The Arts: The Fractious Philadelphians
Some musicians are sensitive to the fact that, in the nonprofit symphony business, the people they find themselves pitted against are not profiteers but their own benefactors; in dealing with management and the board, they try to walk a careful line between strenuous persuasion and effrontery. But orchestras are, after all, made up of distinct instruments and personalities, soloists and section players. Over half the corps are strings; the vaunted Philadelphia Sound refers to the velvet that has long been produced by those violins, violas, cellos and basses. In labor matters, however, strings are also historically the most strident. "It’s difficult for us to be openly militant," explains a soloist from a different section, pointing out that most instrument sections have only a few people in them, two of whom might be soloists with individual bonuses and contracts and a reason not to make waves, while the lumpen proletariat of the string sections has less to lose. Peter Benoliel believes it goes deeper than that. "There’s a lot of literature on this," he says. "Much of the frustration in orchestras comes from the string players. They all started with visions of being the next Jascha Heifetz. As they get older, they go to conservatory and reality begins to dawn on them."
It’s easy to see how, as the economic and cultural tides have turned against orchestras, things can get personal. And how, when an orchestra is in crisis — as the Philadelphia was in the latter part of 1996, struggling with the lowest endowment among the Big Five, an abortive concert-hall project, the folly of New Era and the yanked recording deal — the backstabbing and venom can spin out of control. Then Kluger, acting on orders from the board, threatened to take away the full-indemnity health plan and the electronic media guarantee. To make matters worse, management called in Craviso, whom the musicians perceived to be a union-buster. And in a magnificent act of self-mutilation, on the strike’s second day the musicians refused play at the season’s opening gala — the proceeds of which would have benefited their own pension fund. (The previous gala had netted $219,000.) "Every orchestra has an adversarial relationship with management," says a former staff member. "This goes way beyond adversarial. This is a situation that’s sick."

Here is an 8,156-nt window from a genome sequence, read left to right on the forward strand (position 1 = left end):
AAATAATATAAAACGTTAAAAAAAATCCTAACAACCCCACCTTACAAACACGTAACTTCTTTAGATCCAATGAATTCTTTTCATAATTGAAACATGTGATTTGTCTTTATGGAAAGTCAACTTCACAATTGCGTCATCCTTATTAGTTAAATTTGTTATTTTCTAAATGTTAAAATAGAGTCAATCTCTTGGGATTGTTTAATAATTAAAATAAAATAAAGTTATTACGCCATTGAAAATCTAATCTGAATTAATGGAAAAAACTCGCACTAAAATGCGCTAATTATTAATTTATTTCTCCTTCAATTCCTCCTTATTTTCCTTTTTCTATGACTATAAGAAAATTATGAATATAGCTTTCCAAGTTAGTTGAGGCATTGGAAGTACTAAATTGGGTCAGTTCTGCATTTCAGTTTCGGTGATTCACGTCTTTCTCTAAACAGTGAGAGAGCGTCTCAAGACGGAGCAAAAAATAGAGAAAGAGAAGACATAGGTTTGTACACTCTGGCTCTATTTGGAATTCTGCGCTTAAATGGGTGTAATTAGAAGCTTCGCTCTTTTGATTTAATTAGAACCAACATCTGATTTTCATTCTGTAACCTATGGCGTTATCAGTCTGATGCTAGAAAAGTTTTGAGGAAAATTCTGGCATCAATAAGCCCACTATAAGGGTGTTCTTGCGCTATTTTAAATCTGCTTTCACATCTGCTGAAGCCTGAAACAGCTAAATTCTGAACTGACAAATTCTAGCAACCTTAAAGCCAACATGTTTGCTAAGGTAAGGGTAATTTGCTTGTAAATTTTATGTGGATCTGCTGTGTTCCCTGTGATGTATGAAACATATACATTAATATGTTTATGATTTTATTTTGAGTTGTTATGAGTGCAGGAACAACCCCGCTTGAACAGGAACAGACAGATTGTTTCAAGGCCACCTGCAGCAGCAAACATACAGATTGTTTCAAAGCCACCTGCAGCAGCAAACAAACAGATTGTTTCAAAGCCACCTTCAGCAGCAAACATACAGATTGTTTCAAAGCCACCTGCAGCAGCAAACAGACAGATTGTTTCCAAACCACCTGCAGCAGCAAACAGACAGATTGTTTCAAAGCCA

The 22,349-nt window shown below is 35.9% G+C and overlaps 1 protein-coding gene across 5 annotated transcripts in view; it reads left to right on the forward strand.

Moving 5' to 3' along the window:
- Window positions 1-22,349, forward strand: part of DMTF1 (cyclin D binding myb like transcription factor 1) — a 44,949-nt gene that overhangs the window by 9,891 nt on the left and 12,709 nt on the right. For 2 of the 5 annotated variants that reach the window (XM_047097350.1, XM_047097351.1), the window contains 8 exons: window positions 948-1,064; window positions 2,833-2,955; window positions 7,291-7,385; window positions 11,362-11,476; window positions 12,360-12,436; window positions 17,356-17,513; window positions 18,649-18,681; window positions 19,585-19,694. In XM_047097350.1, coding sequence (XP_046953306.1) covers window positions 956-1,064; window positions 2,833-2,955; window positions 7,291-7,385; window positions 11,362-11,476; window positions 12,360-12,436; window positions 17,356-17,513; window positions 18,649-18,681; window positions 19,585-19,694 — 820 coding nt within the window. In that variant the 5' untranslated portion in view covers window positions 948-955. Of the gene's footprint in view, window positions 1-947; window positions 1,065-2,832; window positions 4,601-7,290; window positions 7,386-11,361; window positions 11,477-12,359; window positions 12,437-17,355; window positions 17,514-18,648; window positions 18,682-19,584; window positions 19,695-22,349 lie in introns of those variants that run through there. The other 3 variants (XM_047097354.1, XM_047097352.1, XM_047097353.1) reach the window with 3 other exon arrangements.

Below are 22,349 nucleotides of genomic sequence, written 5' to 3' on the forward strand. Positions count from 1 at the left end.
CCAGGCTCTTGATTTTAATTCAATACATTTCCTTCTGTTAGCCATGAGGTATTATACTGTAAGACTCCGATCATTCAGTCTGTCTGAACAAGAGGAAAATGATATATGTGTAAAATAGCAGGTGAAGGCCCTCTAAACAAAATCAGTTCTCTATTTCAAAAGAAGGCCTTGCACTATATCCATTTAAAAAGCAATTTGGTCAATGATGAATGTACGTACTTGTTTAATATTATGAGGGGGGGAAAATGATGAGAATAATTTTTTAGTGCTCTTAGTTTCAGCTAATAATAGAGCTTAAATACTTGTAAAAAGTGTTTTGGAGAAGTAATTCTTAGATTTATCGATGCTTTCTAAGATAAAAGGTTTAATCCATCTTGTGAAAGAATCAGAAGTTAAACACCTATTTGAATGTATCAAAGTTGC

A COMMON CRITICISM of Kluger is that he lacks imagination, and in his office decor there is a certain platitudinous element: Post-It notes with inked sayings like “This Too Shall Pass” and “There Is No ‘I’ In Team”; a “Just Do It” bumper sticker; a self-made sign that says “Stop Global Whining.” On his coffee mug, “Whining” is circled and slashed. The screensaver on his computer is a pink text loop that scrolls sideways across a blue filed: “Nike…Just Do It…The Only Constant Is Change…” and, yes, “Stop Global Whining.”